Over the past decade, Hungary’s Prime Minister Viktor Orbán and his Fidesz Party have transformed a democracy into something close to an autocracy. Shortly after his first reelection in 2014, Orbán gave a speech outlining his political project. Citing globalization’s economic and social failures, Orbán defended the course he had set by noting that those nations best prepared for the future were “not liberal, not liberal democracies, maybe not even democracies.” Drawing on that message, he defined a form of regime change. “The Hungarian,” he said, “is not a simple sum of individuals, but a community that needs to be organized, strengthened, and developed, and in this sense, the new state that we are building is an illiberal state, a non-liberal state.”
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Hungary had to be anchored in a sense of nationalism, Orbán believed, and that nationalism required an autocratic hand, and that hand belonged only to him and Fidesz. The identity of the Hungarian nation and Viktor Orbán’s politics would be one and the same.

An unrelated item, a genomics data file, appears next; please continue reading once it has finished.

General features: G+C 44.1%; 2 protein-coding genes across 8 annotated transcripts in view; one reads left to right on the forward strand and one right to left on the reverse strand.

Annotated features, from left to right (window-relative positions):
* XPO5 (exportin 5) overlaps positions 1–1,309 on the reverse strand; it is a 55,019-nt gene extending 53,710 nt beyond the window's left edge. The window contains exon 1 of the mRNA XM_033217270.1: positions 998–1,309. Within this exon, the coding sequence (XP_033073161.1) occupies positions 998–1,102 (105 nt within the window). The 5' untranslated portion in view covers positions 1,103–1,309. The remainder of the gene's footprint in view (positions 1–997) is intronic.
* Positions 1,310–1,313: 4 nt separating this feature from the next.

Orbán had spent years softening up his nation for this turn. In his first term, he systematically worked to remold Hungary’s democratic institutions. Parliamentary districts were redrawn to benefit Fidesz. Ethnic Hungarians outside the country were given the right to vote. The courts were methodically packed with right-wing judges. Fidesz’s cronies were enriched and, in turn, members of the business elite funded Orbán’s politics. The government constructed a massive propaganda machine, as independent media were bullied and bought out and right-wing media were transformed into quasi state-media. Whereas Fidesz once had a foreign policy formed in opposition to Russian dominance, Orbán embraced Vladimir Putin and courted Russian investment and the corruption that went along with it.